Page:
Filename Development Challenge Description File Format
[dataname]_train.resu Optional Compulsory Classifier outputs for training examples +/-1 indicating class prediction.
[dataname]_valid.resu Compulsory Compulsory Classifier outputs for validation examples
[dataname]_test.resu Optional Compulsory Classifier outputs for test examples
[dataname]_train.conf Optional+ Optional+ Classifier confidence for training examples Non-negative real numbers indicating the confidence in the classification (large values indicating higher confidence). They do not need to be probabilities, and can be simply absolute values of discriminant values. Optionally they can be normalized between 0 and 1 to be interpreted as abs(P(y=1|x)-P(y=-1|x)).
[dataname]_valid.conf Optional+ Optional+ Classifier confidence for validation examples
[dataname]_test.conf Optional+ Optional+ Classifier confidence for test examples
[dataname].guess Optional* Compulsory* Your prediction of the BER (Balanced Error Rate) that you will achieve on test data A single number between 0 and 1.
[dataname]_model.mat Optional Optional The trained CLOP model used to compute the submitted results A Matlab learning object saved with the command save(‘[dataname]_model.mat’, ‘modelname’).

+ If no confidence file is supplied, equal confidence will be assumed for each classification. If confidences are not between 0 and 1, they will be divided by their maximum value.
* If no guess file is supplied it will be assumed that the predicted BER is 1 (which is highly detrimental to your submission). Optionally, you may add a second number indicating the error bar on your guess.

Results Archive Format

Submitted files must be in either a .zip or .tar.gz archive format. You can download the example zip archive or the example tar.gz archive to help familiarise yourself with the archive structures and contents (the results were generated with the sample code). Submitted files must use exactly the same filenames as in the example archive. If you use tar.gz archives please do not include any leading directory names for the files. Use

zip *.resu *.conf *.guess *.mat


tar cvf results.tar *.resu *.conf *.guess *.mat; gzip results.tar

to create valid archives.

Challenge Submissions

If you wish that your method is ranked on the overall table you should include classification results on ALL the datasets for the five tasks, but this is mandatory only for final submissions.

The method of submission is via the form on the submissions page. Please limit yourself to 5 submissions per day maximum. If you encounter problems with submission, please contact the Challenge Webmaster.

Your last 5 valid submissions will count towards the final ranking. (There are no more “bonus entries”). The deadline for submissions is March 1, 2006.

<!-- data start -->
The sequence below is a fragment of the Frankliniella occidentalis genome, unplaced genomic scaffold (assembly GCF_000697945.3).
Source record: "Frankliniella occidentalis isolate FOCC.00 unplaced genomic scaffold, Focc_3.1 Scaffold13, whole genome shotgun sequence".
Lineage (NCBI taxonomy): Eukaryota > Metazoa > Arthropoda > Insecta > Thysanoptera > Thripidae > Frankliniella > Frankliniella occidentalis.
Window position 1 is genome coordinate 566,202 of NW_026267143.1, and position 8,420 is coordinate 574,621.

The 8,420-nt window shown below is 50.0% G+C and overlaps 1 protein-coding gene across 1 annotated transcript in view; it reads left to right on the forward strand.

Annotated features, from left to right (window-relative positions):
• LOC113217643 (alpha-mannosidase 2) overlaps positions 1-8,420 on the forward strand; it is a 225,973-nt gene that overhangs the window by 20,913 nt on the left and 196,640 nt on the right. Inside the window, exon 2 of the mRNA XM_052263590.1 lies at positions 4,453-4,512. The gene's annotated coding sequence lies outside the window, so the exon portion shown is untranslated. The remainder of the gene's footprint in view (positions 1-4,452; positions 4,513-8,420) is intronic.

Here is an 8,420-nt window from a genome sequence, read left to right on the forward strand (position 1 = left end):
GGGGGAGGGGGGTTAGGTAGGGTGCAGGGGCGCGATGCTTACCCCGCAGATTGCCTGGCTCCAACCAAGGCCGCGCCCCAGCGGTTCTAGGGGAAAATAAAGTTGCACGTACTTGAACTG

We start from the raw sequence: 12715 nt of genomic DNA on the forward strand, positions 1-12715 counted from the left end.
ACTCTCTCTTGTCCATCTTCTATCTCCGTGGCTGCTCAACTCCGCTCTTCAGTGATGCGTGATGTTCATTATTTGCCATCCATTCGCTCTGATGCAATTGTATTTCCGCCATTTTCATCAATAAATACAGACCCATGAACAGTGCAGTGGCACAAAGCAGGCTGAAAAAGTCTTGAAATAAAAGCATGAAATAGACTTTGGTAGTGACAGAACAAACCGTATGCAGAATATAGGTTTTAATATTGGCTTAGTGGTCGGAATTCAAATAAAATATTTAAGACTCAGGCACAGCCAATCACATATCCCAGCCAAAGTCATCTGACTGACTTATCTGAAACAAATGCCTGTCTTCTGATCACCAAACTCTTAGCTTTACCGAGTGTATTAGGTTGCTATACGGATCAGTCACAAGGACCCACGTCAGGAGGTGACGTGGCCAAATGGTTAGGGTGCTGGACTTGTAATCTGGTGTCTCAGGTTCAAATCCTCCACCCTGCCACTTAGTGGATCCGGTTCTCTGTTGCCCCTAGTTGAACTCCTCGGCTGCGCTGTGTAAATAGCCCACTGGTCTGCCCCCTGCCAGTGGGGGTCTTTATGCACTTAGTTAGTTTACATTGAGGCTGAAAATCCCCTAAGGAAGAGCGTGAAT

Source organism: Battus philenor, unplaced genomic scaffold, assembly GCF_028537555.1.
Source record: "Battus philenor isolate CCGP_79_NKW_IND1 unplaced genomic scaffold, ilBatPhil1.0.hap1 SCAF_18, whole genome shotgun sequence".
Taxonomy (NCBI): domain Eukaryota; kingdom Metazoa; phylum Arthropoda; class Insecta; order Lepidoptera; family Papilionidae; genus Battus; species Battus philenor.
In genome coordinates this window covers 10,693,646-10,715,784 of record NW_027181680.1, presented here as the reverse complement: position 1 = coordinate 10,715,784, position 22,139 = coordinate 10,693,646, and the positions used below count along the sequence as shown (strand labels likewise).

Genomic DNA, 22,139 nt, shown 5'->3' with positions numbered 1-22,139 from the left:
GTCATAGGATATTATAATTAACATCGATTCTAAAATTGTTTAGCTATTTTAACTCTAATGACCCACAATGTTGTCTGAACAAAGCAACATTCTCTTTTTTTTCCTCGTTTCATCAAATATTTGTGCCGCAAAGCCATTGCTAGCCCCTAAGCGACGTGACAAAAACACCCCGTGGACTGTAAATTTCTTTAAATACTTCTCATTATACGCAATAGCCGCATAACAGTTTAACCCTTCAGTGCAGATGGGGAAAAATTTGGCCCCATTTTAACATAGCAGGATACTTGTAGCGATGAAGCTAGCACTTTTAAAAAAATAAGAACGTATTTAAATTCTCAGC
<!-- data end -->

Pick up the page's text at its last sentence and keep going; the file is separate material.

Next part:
The results are evaluated according to the following performance measures. The validation set is used for ranking during the development period. The test set will be used for the final ranking.

Performance Measures

The results for a classifier can be represented in a confusion matrix, where a,b,c and d represent the number of examples falling into each possible outcome:


Class -1 Class +1
Truth Class -1 a b
Class +1 c d


Balanced Error Rate (BER)

The balanced error rate is the average of the errors on each class: BER = 0.5*(b/(a+b) + c/(c+d)). During the development period, the ranking is performed according to the validation BER.

Area Under Curve (AUC)

The area under curve is defined as the area under the ROC curve. This area is equivalent to the area under the curve obtained by plotting a/(a+b) against d/(c+d) for each confidence value, starting at (0,1) and ending at (1,0). The area under this curve is calculated using the trapezoid method. In the case when no confidence values are supplied for the classification the curve is given by {(0,1),(d/(c+d),a/(a+b)),(1,0)} and AUC = 1 – BER.

BER guess error

The BER guess error (deltaBER) is the absolute value of the difference between the BER you obtained on the test set (testBER) and the BER you predicted (predictedBER). The predicted BER is the value supplied in the .guess file.

deltaBER = abs(predictedBER – testBER)

Test score

The final ranking is based on the “test score” computed from the test set balanced error rate (testBER) and the “BER guess error” (deltaBER), both of which should be made as low as possible. The test score is computed according to the formula:

E = testBER + deltaBER * (1- exp(-deltaBER/sigma))

where sigma is the standard error on testBER. See the FAQ for details.